As of November 2017, every condominium manager in Ontario is required to hold a valid licence issued by the Condominium Management Regulatory Authority of Ontario (CMRAO). The licensing requirement offers many benefits for the condominium management profession including establishing credibility, providing oversight, and protecting consumers. However, in a post-licensing world, condominium managers may struggle to set themselves apart from their peers in the industry.
Here are four tips for setting yourself apart in a crowded industry:
Pursue a Professional Designation
Even with licensing in play, professional designations still have value. Achieving the Registered Condominium Manager (RCM) credential or another designation suggests you are a professional who is not satisfied with the status quo and will go above and beyond what is required in order to be better and achieve more than other colleagues in your field. You have chosen to pursue specialization or sit for an unrequired exam to demonstrate commitment to your chosen profession. Yes, it is extra work. Yes, it is difficult. However, these are the very reasons to pursue a professional designation, because not everyone can or will do it.
Take Continuing Education Courses
Every condominium manager is required to take the same education courses prior to being awarded a licence. But top professional managers strive for continuous learning opportunities and seek out ways to remain knowledgeable about industry trends and best practices. Policies, procedures, and building materials are almost constantly changing; being able to demonstrate competency in a changing environment shows that you are not stuck in the material you learned when you initially took a course, but rather you recognize the importance of evolving with new information.
Join a Professional Association
Professional associations are often the most underutilized yet most valuable resources available to managers looking to get ahead in the industry. The potential value in belonging to an association vastly outweighs any monetary investment required to join. However, it is not enough to simply join; managers need to become active participants in the organization to reap the full rewards of membership.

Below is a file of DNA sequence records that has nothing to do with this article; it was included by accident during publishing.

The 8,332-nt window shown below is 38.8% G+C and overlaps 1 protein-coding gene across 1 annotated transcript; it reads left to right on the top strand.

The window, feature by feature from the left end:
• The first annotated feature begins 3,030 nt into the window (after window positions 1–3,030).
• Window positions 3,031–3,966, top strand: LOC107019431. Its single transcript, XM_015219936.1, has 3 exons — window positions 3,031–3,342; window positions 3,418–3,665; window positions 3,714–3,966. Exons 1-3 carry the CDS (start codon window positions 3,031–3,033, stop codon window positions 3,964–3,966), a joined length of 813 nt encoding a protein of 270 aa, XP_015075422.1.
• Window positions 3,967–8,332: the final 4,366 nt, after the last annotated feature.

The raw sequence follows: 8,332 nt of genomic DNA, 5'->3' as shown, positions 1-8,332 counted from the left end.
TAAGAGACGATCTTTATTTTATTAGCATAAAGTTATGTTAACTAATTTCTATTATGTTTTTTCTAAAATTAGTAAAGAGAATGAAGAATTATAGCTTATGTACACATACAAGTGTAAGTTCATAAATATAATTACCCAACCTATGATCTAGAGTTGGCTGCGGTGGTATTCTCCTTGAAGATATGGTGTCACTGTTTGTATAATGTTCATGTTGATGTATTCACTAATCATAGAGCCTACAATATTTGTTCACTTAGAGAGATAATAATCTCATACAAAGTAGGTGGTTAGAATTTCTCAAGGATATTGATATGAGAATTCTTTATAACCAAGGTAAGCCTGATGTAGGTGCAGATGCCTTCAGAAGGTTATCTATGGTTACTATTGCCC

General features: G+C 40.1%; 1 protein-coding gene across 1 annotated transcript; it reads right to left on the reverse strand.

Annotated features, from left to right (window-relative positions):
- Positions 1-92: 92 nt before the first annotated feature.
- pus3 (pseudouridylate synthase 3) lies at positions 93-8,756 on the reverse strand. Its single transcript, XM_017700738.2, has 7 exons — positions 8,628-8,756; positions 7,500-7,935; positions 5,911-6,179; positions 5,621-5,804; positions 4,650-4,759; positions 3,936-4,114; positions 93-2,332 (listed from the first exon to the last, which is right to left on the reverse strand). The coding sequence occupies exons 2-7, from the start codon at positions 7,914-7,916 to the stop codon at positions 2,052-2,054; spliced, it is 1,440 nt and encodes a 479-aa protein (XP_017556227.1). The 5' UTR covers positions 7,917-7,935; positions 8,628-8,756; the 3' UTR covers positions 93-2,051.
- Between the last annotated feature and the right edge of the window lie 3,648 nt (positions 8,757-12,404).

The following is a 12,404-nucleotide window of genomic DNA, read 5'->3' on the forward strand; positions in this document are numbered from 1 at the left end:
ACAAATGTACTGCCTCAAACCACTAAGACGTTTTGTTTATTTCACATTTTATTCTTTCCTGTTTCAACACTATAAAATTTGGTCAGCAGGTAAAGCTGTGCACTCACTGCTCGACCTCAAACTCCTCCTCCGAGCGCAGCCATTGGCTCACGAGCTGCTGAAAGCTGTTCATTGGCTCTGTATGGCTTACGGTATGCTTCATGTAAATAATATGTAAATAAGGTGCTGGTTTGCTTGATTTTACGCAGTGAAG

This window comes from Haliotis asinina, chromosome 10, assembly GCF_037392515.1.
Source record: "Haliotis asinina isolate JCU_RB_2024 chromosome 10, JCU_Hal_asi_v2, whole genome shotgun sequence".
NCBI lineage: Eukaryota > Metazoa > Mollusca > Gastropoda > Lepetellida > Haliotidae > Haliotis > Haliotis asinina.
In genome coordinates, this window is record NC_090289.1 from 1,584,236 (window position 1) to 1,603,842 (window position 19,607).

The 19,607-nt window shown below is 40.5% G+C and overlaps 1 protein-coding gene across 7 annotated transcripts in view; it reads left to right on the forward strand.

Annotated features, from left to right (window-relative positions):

There are many opportunities to make membership in a professional association work for you:
Network, Network, Network – We are all familiar with the saying “it’s not what you know, but who you know that counts”, and networking is how you get to know the top people within an industry. Most associations understand the importance of making connections and will build networking opportunities into each event.
Education – We already discussed the ways continuing education can give professionals the edge in the industry, and professional associations often provide high-quality, relevant education for managers.
Industry Awards – Most associations offer annual awards recognizing leaders in the industry. Getting to know the award winners, or at least learning about their careers, can provide valuable insight into what it takes to rise to the top of the field. And who knows…maybe one day it will be you receiving the award!
Communications – The best associations strive to keep their members informed on the latest industry news whether it pertains to trends, best practices, or new regulations. Reading articles, blogs, eblasts, and newsletters published by the association and incorporating new ideas into your daily work will boost your credibility and set you apart as a leader in your company or organization.
Include Everything on Your Resume
Finally, show potential employers or clients that you are a rising star by including everything on your resume. Take an extra course to learn a new skill? Include it. Join a committee for your professional association (and become a contributing member)? Include it. Save your corporation money by implementing an innovative process? Include it. Some people find it difficult to toot their own horn, but your resume is your one opportunity to shine and show you are different from the competition. Be sure to phrase everything as an achievement that brought value to your position. Do not simply say you managed the day-to-day operations; tell them why the day-to-day operations ran more smoothly with you at the helm.
Your career is an investment, and it should be cared for as such. You won’t rise to the top without a proper strategy for getting there. Do you want to be considered a leader in the industry? Map out the steps it will take to achieve your goals and move forward. No one stands above the crowd by sitting on the sidelines.
Kristy Joplin is the Manager, Marketing and Communications for the Association of Condominium Managers of Ontario (ACMO).
Article originally appeared in Condo Business Magazine, October 2018.